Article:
This week’s round-up focuses on finance, with mutual funds, debt financing and financial services regulation among the target areas both locally and internationally.
King & Spalding stood out among City’s elite when it recruited partner Stephen Sims to its London private funds and alternative capital team. Sims, who joined from management consultancy MJ Hudson, previously led the European investment management team at Skadden and advises on fund formation in relation to private equity, real assets, infrastructure and energy funds and fund-related M&A transactions.
Speaking to Legal Business, Sims said: “I have known King & Spalding for many years. I worked against them on a significant transaction almost a decade ago. Why King & Spalding now? It’s an exciting place, the company grows in the different areas of the private capital lifecycle. People used to focus on private equity or hedge funds or other sectors, now we think of private capital, which are really all sources of people making private investments.’
Sims is the latest in a series of additions to King & Spalding’s European corporate, finance and investment group. Amit Kataria and Paul Barron arrived in London in October, while the Paris and Frankfurt offices have also expanded significantly in recent months.
Sims added: “If you look at the company, it attracts some bright young talent and has the ability to advise a fund manager throughout the life cycle, such as: B. Investment management, secondaries and disputes, and exits. I wanted to work with a company that is able to deliver all of this in all major jurisdictions.’
Reed Smith was also active and hired Romin Dabir as a partner in London. After taking a short career break earlier in the year, Dabir was most recently a partner in the financial services oversight team at Kirkland & Ellis, having previously worked at Freshfields Bruckhaus Deringer and Macfarlanes.
Panos Katsambas, Co-Chairman of Reed Smith’s Finance Industry, said: “We are delighted to welcome an attorney of Romin’s caliber to the firm. He is an extremely talented practitioner with extensive experience advising on a variety of financial regulatory matters and is well known in the marketplace. In fact, some of our customers already know him very well.’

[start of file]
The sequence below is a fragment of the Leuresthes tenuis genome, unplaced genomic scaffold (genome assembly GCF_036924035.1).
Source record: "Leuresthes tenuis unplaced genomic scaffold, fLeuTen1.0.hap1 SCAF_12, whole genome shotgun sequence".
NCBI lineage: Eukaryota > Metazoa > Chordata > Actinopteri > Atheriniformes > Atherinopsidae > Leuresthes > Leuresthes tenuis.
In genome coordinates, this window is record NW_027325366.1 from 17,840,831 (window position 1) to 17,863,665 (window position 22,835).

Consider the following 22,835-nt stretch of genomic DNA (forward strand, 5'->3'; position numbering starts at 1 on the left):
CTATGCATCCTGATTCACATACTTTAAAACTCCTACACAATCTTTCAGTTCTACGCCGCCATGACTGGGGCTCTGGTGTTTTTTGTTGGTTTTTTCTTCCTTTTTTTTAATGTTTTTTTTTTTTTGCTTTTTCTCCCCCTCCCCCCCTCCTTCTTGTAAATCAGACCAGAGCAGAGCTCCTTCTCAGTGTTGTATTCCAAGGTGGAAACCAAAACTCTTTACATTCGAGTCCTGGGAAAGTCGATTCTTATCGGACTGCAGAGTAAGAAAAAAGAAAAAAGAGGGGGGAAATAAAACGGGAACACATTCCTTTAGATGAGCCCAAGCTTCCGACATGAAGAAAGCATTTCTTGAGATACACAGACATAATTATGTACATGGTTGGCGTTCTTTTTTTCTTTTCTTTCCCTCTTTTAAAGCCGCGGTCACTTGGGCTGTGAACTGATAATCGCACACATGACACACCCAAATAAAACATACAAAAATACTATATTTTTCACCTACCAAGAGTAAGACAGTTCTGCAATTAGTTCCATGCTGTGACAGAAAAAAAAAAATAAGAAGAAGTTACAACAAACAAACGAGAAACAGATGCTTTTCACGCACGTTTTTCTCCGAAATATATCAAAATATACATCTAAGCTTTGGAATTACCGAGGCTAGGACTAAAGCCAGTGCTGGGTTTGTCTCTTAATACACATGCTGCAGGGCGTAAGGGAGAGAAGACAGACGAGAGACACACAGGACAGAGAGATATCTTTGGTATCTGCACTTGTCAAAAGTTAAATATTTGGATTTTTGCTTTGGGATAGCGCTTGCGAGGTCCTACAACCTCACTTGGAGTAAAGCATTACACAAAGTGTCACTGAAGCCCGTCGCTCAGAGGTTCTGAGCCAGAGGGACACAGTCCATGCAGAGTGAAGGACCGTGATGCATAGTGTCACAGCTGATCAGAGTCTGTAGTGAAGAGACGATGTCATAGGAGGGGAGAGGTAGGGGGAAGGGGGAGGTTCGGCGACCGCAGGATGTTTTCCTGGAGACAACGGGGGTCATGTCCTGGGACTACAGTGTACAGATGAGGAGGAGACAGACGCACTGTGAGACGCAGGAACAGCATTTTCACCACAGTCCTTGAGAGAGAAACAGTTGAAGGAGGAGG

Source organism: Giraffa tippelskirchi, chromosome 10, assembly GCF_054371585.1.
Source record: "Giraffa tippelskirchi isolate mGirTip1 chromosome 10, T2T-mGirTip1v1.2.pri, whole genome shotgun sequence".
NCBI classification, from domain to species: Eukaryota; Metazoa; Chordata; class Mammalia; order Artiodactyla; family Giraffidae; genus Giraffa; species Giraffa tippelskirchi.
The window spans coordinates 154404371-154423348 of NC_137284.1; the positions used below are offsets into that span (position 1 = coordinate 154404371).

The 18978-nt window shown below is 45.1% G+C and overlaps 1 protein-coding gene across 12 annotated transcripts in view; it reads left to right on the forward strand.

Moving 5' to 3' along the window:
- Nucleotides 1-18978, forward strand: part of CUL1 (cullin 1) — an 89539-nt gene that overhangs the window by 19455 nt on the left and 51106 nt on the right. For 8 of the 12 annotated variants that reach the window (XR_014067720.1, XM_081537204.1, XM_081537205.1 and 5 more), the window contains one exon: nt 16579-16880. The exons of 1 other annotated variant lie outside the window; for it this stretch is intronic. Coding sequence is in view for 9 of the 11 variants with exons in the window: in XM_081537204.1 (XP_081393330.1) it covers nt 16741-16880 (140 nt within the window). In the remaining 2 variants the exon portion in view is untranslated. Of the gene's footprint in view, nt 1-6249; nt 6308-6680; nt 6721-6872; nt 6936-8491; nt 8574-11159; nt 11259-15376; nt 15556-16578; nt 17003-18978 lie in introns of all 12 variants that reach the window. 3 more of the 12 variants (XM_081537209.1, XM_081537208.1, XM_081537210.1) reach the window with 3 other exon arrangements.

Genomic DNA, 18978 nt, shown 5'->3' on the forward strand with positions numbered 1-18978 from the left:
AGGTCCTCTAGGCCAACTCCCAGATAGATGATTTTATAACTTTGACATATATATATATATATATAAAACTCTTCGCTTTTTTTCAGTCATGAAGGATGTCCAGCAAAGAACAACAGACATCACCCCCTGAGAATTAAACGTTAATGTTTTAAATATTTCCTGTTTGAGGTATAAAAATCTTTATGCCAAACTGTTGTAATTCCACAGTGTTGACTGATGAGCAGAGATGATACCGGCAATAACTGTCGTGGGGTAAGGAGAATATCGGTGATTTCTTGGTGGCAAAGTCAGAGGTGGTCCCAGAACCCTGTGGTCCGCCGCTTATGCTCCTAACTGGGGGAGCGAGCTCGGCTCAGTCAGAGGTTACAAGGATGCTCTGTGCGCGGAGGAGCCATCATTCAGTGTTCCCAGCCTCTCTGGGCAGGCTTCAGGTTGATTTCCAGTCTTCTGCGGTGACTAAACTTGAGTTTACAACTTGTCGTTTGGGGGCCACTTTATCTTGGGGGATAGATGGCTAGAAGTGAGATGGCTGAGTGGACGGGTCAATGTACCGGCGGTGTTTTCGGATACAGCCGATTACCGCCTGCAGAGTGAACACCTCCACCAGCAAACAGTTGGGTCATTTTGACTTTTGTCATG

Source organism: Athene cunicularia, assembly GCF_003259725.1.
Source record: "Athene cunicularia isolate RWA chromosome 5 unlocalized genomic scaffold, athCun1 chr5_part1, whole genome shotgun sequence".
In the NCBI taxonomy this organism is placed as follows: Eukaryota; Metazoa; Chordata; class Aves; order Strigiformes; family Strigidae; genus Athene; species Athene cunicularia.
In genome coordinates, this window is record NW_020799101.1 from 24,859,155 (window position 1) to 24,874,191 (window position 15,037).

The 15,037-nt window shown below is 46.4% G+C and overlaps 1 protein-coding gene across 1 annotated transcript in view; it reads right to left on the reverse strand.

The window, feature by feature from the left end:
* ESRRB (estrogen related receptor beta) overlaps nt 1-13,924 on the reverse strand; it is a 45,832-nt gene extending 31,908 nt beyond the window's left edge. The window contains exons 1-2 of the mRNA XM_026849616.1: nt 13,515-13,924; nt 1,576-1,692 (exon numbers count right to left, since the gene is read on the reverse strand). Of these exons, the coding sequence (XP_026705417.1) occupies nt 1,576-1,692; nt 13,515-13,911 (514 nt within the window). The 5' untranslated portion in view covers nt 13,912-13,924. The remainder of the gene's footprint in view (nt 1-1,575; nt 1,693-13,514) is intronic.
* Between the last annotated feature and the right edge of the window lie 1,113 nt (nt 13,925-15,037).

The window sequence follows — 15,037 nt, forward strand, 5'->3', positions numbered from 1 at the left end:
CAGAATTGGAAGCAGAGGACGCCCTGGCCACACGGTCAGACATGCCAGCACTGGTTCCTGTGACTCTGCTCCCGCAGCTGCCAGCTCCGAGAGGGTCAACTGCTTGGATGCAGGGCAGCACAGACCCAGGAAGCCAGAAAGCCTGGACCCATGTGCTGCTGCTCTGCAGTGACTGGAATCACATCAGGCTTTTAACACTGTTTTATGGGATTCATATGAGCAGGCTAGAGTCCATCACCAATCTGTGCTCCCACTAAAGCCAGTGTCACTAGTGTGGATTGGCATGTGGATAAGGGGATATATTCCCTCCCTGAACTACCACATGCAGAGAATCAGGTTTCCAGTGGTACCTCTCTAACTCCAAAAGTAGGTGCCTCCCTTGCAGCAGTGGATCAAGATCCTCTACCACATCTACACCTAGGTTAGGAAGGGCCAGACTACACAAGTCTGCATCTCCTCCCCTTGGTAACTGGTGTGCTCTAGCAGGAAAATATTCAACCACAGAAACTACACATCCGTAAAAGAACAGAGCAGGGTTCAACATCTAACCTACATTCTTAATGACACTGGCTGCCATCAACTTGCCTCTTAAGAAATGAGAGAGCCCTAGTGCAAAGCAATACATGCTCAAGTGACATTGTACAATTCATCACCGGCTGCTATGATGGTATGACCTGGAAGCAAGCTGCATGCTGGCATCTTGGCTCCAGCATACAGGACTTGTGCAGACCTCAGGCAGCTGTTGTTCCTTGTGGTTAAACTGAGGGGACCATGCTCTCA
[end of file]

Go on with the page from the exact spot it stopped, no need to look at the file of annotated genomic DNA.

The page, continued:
Meanwhile, DMH Stallard has added former Natwest in-house counsel Michael Lynch to its City restructuring and bankruptcy team. Lynch brings expertise in insolvency proceedings, having acted for parties in complex and often multi-jurisdictional disputes.
On the continent, Eversheds Sutherland has brought fund attorney Claudia Hoffmann to its Luxembourg office. Formerly Counsel at independent Luxembourg law firm Arendt & Medernach, Hoffman focuses on advising investment managers, sponsors and investors on alternative investment fund restructurings.
In Sydney, White & Case launched its Australian debt finance practice by recruiting partners David Kirkland and Mark Wesseldine. Kirkland, who joined from Gilbert + Tobin, has expertise in cross-border leveraged finance transactions. Wesseldine returned to Australia after working in London at Allen & Overy and most recently at King & Spalding, where he represented debt funds, financial institutions and investors on multi-tranche and unitranche equity investments.
Finally, DWF entered the Canadian market by acquiring Vancouver-based independent Whitelaw Twining for £27.7m. Whitelaw, which focused on insurance, commercial disputes and personal injury and had sales of £20m in 2021, contributes to DWF’s profile in North America as well as its global focus on insurance.
Sir Nigel Knowles, CEO of DWF, said: “We are delighted to expand our offering into the Canadian legal market. Whitelaw Twining is one of the nation’s leading law firms and represents a valuable opportunity for our clients. It also allows us to expand our claims and footprint in Canada and our Connected Services and Mindcrest capabilities in North America.’